In Product Displacement Filipa César questions daily contemporary life in an ordinary yet private and internal space: the house. The installation is composed of a diptych, showing several people in different spaces of the house (left screen) and illusory close-ups of what these people see (right screen).The characters of the film are stylized and made abstract by their constant reappearance and stillness and by their lack of communication. They are transformed into products that are permanently being displaced. The virtuality of the characters is paralleled and emphasized by the configuration of the house, shown through a looped travelling shot that opens an impossible, never-ending spiral of time and space further displacing the character-objects shown.
There is a complex tension between static and dynamic elements in both screens. The close-up relates to a moment of halt, where movement is paused or slowed down, and may then be used as a reading thread for the motionless objects being displayed. But the progressive blurring within each different close-up clashes with this stillness, further challenged by the cross-fade, used to unite the different images in a slow yet relentless movement. The characters appearing on the left screen are static, with the exception of small and almost invisible micro-movements (e.g. the blink of an eye), and yet the camera that records that stillness is in motion (the travelling shot).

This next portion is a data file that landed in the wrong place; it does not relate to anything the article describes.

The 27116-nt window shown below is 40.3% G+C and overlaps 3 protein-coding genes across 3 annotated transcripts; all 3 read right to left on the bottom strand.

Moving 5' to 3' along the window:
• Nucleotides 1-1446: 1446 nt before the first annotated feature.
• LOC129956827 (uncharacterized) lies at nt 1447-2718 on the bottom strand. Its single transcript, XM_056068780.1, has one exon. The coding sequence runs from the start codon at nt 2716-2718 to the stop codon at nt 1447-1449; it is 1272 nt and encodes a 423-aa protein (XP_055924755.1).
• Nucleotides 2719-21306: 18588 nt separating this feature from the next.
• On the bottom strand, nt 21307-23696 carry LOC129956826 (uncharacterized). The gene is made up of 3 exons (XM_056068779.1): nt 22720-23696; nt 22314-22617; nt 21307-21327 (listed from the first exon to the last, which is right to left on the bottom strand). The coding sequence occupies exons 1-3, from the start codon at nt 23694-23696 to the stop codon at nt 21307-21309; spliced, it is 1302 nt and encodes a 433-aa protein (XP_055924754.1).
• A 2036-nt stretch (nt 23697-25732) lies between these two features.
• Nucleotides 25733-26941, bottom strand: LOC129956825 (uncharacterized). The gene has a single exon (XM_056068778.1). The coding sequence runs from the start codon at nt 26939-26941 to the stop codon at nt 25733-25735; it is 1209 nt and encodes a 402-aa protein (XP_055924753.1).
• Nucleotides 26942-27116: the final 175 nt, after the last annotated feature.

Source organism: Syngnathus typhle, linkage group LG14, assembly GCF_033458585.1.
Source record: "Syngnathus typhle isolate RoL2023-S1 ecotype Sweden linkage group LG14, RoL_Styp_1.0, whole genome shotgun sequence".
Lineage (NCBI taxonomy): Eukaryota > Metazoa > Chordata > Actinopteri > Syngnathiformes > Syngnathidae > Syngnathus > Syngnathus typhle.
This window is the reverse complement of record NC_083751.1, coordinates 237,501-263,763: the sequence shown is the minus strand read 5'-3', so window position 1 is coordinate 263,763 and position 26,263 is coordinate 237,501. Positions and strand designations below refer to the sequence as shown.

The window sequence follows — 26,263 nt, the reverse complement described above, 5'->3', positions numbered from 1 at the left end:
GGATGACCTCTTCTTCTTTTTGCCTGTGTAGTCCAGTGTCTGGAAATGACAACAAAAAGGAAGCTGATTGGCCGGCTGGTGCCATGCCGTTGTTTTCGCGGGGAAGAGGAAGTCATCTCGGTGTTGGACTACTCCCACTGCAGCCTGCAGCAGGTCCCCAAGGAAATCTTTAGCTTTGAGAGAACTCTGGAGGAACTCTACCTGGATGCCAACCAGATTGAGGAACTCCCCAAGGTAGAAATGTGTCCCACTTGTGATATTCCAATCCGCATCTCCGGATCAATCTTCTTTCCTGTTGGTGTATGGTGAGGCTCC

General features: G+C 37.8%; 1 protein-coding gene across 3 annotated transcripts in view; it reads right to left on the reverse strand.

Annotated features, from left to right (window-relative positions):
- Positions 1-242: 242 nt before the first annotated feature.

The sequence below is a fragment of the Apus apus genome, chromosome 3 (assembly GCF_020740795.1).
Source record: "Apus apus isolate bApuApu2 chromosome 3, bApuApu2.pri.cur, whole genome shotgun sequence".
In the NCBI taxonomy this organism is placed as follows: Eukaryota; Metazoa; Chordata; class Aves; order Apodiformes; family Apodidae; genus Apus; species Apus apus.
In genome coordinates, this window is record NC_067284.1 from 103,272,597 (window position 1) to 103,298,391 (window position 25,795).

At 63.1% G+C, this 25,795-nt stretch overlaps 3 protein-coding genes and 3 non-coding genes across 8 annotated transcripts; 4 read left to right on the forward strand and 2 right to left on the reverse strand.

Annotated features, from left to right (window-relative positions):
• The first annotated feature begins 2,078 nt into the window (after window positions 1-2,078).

The simultaneous vision of both screens enhances these tensions: the decoding of the close-ups as the subjective view of the different characters contaminates their static positions with a possible movement still to come. This reconstitution of a personal, psychological image of the persons portrayed is a mechanism shared with a photographic work of the same period: Monologues (2002). The diptych may also be read as a mirror-like device whereby people and objects both become product-characters and mimic each other’s movements.
The viewer is invited to appropriate the work and re-create its open set of meanings and (re)presentations. The tensions mentioned above, as well as the call for interaction with the work, are underlined by its muteness. The silence of the work not only mirrors the lack of communication between the characters of the film but also, and more importantly, incorporates the viewer in the film by using the sounds of the room in which the work is presented as its soundtrack (some produced by the viewer him/herself). Thus it further enhances not only the film’s dynamic structure, and therefore its tensions, but also the reflection it contains and requires.
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